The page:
Although Murray provides more guidance than Bazor, it is not entirely clear where this decision leaves litigants who want to participate in early discovery. While the Murray decision assuages some fears that participating in any discovery will result in inadvertent forfeiture of a jurisdictional defense, there remains uncertainty of where on the timetable the line crosses from limited and reasonable discovery to potential forfeiture. Ultimately, the lesson of Murray may be that the defense counsel should file its motion to dismiss timely; i.e. within one-month after being served. Thereafter, it appears that defense counsel should limit its participation in discovery and timely pursue adjudication of the motion to dismiss.
The court also ruled on the underlying personal jurisdiction argument. In doing so, the court addressed whether the defendant had sufficient minimum contacts with the forum enabling it to properly exercise specific or general jurisdiction. See Daimler AG v. Bauman, 134 S. Ct. 746, 754 (2014). When faced with the decision as to whether to assert specific jurisdiction over a party, the Rhode Island Supreme Court has employed a two part test: 1) does the cause of action arise out of the defendant’s contacts with Rhode Island; and if so, 2) whether any relationship among the defendant, forum, and the litigation exists.”
In employing this test in Murray, the superior court concluded it did not have a basis to assert specific jurisdiction over the defendant because “the cause of action does not arise out of Defendants’ contacts with Rhode Island.” Moreover, plaintiff did not reside in Rhode Island and the cause of action was not based on an occurrence in Rhode Island. Finally, there was no connection between the moving defendant’s Rhode Island based clients and the current cause of action. Therefore, the court found that it could not assert specific jurisdiction over the defendant.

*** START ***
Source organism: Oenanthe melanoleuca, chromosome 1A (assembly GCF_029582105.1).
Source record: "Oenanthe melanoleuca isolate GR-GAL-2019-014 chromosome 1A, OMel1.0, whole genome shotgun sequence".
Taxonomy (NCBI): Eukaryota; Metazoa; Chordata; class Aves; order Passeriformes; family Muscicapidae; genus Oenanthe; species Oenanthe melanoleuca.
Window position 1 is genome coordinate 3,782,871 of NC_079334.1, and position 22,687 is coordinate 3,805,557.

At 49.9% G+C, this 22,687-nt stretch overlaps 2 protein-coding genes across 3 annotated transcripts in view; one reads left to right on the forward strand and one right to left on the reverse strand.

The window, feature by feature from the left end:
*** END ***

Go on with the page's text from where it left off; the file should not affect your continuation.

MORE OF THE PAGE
The court likewise determined that general jurisdiction did not exist. In making this finding, the court noted that defendant was incorporated in Virginia, with is principal place of business in Ohio; its officers and executive employees were always located solely in Ohio; it has no offices or employees in Rhode Island; and it did not own or lease any property, sell products, nor has it ever registered to conduct business in Rhode Island. Although the court found that defendant earned approximately one-tenth percent of its total annual net sales from Rhode Island, the totality of the evidence “cannot suggest that [defendant was] virtually at home in the forum state for the purposes of general jurisdiction.” (internal citation and quotation omitted).
Ultimately, the Murray court’s holding is welcome news for defendants needing to engage in limited discovery to evaluate a motion to dismiss on personal jurisdiction grounds. In addition, the court made clear that “minimum contacts” means what it says, and a defendant with de minimis sales in the state should not be deemed “at home” there.